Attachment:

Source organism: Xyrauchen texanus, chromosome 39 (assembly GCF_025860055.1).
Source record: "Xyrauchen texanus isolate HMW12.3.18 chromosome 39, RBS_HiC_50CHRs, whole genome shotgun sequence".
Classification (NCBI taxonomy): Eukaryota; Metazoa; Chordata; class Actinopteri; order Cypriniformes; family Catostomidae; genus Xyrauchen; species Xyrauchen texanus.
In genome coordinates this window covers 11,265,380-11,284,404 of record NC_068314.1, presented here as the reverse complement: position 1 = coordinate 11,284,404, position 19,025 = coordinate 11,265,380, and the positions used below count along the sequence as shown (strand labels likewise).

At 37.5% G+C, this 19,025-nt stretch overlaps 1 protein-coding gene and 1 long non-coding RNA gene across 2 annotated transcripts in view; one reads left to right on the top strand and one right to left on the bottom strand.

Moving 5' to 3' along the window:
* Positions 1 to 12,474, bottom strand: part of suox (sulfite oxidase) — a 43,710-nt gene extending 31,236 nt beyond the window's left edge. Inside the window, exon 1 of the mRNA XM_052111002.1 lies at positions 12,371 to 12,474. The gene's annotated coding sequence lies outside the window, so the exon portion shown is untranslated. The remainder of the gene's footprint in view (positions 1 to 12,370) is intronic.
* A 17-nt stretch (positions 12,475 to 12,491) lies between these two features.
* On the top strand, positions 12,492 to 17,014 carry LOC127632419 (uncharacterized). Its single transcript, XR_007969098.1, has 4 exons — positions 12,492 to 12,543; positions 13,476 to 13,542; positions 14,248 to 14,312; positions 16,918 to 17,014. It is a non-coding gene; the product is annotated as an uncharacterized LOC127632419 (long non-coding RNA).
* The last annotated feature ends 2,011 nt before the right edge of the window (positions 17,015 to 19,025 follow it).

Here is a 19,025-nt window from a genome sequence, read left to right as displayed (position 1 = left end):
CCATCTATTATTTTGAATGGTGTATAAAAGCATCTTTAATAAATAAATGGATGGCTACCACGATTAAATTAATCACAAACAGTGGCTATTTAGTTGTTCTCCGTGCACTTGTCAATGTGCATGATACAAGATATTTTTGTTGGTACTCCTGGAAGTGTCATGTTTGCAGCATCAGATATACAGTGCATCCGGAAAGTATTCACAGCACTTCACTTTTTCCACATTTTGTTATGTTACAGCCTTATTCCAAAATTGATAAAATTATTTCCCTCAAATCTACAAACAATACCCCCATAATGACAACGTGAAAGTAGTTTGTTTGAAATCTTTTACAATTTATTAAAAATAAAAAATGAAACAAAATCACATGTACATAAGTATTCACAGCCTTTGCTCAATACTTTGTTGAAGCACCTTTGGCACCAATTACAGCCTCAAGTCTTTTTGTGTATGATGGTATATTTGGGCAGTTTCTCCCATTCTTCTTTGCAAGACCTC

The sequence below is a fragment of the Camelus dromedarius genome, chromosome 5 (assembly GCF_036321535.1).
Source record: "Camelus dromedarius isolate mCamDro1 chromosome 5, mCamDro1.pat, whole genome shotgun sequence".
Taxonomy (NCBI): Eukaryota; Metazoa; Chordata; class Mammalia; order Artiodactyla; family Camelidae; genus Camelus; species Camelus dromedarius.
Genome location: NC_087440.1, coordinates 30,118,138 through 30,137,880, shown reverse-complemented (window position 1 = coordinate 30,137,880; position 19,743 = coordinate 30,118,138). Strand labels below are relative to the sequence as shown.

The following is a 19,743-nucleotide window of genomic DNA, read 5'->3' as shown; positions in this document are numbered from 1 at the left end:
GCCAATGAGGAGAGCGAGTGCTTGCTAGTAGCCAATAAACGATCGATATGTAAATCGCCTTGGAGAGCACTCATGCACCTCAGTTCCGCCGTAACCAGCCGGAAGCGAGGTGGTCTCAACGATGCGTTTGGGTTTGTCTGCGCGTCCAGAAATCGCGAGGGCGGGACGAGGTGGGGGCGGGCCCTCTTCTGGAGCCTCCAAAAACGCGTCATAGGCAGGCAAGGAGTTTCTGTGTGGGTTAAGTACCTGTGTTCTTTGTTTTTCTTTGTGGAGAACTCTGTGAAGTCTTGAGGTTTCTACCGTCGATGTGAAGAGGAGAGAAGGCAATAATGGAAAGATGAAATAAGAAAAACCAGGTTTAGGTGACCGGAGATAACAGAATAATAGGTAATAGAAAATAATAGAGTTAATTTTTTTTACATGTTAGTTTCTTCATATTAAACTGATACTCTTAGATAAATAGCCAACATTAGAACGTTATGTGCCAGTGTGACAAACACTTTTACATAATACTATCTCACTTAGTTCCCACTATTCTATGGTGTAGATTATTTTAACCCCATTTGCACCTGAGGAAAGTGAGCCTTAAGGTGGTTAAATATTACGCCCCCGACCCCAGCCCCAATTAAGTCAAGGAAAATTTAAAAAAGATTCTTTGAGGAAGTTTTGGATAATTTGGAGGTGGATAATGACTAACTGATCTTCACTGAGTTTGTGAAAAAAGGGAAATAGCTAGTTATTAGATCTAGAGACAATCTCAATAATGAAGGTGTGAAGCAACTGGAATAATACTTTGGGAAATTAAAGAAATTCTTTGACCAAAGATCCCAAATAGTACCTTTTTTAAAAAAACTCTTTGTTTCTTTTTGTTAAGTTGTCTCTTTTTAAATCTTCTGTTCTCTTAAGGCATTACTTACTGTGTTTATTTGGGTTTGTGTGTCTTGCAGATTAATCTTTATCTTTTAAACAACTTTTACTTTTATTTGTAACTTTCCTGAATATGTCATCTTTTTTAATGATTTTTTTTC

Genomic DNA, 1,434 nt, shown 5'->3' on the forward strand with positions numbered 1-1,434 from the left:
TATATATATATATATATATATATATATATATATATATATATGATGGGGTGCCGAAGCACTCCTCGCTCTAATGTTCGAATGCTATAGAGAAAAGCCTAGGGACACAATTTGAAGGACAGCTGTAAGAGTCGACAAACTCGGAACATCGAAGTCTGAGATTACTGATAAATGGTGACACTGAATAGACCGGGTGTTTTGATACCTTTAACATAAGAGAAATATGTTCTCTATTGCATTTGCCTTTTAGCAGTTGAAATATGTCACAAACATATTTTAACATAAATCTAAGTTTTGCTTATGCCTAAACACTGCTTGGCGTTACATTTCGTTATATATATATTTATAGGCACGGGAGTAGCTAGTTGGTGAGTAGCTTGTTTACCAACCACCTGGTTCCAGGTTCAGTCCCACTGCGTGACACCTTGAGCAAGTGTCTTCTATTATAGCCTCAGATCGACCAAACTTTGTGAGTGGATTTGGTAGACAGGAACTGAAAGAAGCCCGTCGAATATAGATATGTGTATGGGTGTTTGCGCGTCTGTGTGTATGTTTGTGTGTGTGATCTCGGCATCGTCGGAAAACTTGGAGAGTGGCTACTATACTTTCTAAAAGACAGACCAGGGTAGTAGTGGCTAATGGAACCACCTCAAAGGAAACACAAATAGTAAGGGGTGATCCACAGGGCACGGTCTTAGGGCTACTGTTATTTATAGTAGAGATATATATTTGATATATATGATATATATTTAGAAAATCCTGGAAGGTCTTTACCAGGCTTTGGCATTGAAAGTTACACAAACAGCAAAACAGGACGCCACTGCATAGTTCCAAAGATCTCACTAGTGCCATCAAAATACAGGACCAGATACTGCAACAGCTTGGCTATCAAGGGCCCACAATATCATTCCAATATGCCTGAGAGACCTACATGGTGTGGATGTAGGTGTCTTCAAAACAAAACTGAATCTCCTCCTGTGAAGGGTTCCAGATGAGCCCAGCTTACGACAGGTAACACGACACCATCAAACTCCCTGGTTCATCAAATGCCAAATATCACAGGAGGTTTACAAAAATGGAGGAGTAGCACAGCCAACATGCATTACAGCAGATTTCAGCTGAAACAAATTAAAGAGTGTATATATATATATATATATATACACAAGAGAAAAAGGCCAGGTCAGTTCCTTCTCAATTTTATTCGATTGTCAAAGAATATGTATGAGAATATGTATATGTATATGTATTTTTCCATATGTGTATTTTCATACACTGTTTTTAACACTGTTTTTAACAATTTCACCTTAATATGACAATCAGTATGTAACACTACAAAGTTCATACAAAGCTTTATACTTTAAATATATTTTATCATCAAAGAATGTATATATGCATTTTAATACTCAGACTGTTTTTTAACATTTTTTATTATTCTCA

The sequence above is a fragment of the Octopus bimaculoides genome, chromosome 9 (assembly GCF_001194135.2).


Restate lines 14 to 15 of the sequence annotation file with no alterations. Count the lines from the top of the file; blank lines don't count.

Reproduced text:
Source record: "Camelus dromedarius isolate mCamDro1 chromosome 5, mCamDro1.pat, whole genome shotgun sequence".
Taxonomy (NCBI): Eukaryota; Metazoa; Chordata; class Mammalia; order Artiodactyla; family Camelidae; genus Camelus; species Camelus dromedarius.